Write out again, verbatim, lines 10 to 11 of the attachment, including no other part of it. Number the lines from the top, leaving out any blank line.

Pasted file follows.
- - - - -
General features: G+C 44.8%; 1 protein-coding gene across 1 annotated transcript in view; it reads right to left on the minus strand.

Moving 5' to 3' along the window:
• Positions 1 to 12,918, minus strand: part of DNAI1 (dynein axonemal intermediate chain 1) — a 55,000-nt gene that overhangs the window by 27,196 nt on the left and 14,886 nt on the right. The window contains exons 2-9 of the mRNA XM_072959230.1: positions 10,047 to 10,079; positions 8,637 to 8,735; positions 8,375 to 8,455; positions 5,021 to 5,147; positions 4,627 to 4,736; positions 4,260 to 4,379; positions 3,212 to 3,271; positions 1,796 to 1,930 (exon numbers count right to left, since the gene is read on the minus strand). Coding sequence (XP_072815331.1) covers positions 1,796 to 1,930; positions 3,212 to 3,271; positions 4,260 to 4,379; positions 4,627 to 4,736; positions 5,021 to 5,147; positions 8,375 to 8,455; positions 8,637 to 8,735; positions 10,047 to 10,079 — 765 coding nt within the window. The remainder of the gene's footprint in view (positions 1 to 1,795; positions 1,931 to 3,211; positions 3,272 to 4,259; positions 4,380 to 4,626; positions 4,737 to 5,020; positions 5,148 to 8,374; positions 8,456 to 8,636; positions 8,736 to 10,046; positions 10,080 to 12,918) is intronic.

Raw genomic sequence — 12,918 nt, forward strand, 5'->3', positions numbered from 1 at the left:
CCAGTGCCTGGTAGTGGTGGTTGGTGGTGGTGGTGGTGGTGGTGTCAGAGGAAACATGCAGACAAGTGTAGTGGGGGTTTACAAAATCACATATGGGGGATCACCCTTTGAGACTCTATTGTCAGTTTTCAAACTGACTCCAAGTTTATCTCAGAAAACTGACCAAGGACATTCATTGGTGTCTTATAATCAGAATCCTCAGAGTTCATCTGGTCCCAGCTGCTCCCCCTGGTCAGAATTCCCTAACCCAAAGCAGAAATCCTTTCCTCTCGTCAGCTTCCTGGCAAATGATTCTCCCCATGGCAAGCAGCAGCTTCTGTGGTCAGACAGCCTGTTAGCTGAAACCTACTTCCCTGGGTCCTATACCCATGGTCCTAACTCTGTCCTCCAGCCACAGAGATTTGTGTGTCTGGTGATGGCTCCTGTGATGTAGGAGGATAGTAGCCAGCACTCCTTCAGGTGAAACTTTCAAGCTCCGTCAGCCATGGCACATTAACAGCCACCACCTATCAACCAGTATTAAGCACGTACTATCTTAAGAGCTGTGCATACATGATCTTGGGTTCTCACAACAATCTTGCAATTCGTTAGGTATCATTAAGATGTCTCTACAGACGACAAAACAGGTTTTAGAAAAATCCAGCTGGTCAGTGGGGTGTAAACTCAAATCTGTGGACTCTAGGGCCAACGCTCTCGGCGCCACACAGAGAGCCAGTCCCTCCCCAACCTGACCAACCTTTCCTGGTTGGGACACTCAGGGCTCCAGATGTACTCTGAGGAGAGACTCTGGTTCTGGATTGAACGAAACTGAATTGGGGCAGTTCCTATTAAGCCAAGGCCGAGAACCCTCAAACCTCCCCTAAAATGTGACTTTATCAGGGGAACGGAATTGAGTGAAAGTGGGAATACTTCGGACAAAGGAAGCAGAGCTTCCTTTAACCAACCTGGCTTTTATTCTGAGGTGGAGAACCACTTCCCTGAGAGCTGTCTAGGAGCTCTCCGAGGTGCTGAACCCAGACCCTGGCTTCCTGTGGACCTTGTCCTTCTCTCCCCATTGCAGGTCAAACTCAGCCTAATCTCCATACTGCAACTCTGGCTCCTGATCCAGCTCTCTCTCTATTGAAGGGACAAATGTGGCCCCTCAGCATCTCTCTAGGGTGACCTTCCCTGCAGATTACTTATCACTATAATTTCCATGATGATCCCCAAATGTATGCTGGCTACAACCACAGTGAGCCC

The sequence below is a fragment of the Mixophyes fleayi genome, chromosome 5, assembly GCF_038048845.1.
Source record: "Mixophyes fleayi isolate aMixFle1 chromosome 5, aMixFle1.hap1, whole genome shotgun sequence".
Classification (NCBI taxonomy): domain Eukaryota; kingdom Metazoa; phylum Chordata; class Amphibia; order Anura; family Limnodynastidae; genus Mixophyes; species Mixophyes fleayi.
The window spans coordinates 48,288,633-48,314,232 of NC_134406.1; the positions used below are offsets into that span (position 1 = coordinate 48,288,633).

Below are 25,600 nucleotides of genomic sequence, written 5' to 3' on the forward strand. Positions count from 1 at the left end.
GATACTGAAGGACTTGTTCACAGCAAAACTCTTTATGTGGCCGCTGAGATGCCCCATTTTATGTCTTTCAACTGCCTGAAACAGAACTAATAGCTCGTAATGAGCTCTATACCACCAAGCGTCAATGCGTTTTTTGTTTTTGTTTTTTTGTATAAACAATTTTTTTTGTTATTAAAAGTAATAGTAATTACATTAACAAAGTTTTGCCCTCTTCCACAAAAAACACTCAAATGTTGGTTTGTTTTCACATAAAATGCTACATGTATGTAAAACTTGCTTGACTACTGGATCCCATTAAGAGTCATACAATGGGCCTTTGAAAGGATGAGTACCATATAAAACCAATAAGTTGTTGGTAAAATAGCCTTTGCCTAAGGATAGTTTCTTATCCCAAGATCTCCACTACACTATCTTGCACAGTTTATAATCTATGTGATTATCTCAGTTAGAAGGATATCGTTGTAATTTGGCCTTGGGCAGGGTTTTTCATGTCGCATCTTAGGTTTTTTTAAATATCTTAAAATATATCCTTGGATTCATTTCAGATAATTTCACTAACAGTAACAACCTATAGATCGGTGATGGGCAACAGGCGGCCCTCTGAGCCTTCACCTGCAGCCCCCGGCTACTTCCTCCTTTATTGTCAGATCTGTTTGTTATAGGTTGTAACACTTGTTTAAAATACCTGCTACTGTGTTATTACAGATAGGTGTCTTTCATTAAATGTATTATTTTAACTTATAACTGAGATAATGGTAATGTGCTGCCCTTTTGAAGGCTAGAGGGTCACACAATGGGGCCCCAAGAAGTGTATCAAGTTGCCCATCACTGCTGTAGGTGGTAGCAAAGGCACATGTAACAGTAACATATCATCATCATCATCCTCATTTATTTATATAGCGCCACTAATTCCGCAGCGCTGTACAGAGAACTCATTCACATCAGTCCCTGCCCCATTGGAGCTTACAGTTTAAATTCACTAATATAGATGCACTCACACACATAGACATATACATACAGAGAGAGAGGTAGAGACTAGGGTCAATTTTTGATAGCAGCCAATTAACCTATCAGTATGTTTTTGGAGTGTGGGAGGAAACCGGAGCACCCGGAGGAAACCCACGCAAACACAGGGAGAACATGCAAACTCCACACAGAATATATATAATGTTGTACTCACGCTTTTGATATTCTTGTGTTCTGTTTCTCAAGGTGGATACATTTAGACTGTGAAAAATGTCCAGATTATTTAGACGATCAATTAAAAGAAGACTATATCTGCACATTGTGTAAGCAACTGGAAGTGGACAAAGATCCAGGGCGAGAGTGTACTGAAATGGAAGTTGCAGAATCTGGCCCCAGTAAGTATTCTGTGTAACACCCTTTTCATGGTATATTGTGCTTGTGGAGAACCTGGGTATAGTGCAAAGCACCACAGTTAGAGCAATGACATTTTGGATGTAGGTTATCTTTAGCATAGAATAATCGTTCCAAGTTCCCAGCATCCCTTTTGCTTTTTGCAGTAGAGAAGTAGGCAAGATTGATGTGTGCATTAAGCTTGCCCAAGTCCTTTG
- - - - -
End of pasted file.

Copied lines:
Below are 25,600 nucleotides of genomic sequence, written 5' to 3' on the forward strand. Positions count from 1 at the left end.
GATACTGAAGGACTTGTTCACAGCAAAACTCTTTATGTGGCCGCTGAGATGCCCCATTTTATGTCTTTCAACTGCCTGAAACAGAACTAATAGCTCGTAATGAGCTCTATACCACCAAGCGTCAATGCGTTTTTTGTTTTTGTTTTTTTGTATAAACAATTTTTTTTGTTATTAAAAGTAATAGTAATTACATTAACAAAGTTTTGCCCTCTTCCACAAAAAACACTCAAATGTTGGTTTGTTTTCACATAAAATGCTACATGTATGTAAAACTTGCTTGACTACTGGATCCCATTAAGAGTCATACAATGGGCCTTTGAAAGGATGAGTACCATATAAAACCAATAAGTTGTTGGTAAAATAGCCTTTGCCTAAGGATAGTTTCTTATCCCAAGATCTCCACTACACTATCTTGCACAGTTTATAATCTATGTGATTATCTCAGTTAGAAGGATATCGTTGTAATTTGGCCTTGGGCAGGGTTTTTCATGTCGCATCTTAGGTTTTTTTAAATATCTTAAAATATATCCTTGGATTCATTTCAGATAATTTCACTAACAGTAACAACCTATAGATCGGTGATGGGCAACAGGCGGCCCTCTGAGCCTTCACCTGCAGCCCCCGGCTACTTCCTCCTTTATTGTCAGATCTGTTTGTTATAGGTTGTAACACTTGTTTAAAATACCTGCTACTGTGTTATTACAGATAGGTGTCTTTCATTAAATGTATTATTTTAACTTATAACTGAGATAATGGTAATGTGCTGCCCTTTTGAAGGCTAGAGGGTCACACAATGGGGCCCCAAGAAGTGTATCAAGTTGCCCATCACTGCTGTAGGTGGTAGCAAAGGCACATGTAACAGTAACATATCATCATCATCATCCTCATTTATTTATATAGCGCCACTAATTCCGCAGCGCTGTACAGAGAACTCATTCACATCAGTCCCTGCCCCATTGGAGCTTACAGTTTAAATTCACTAATATAGATGCACTCACACACATAGACATATACATACAGAGAGAGAGGTAGAGACTAGGGTCAATTTTTGATAGCAGCCAATTAACCTATCAGTATGTTTTTGGAGTGTGGGAGGAAACCGGAGCACCCGGAGGAAACCCACGCAAACACAGGGAGAACATGCAAACTCCACACAGAATATATATAATGTTGTACTCACGCTTTTGATATTCTTGTGTTCTGTTTCTCAAGGTGGATACATTTAGACTGTGAAAAATGTCCAGATTATTTAGACGATCAATTAAAAGAAGACTATATCTGCACATTGTGTAAGCAACTGGAAGTGGACAAAGATCCAGGGCGAGAGTGTACTGAAATGGAAGTTGCAGAATCTGGCCCCAGTAAGTATTCTGTGTAACACCCTTTTCATGGTATATTGTGCTTGTGGAGAACCTGGGTATAGTGCAAAGCACCACAGTTAGAGCAATGACATTTTGGATGTAGGTTATCTTTAGCATAGAATAATCGTTCCAAGTTCCCAGCATCCCTTTTGCTTTTTGCAGTAGAGAAGTAGGCAAGATTGATGTGTGCATTAAGCTTGCCCAAGTCCTTTG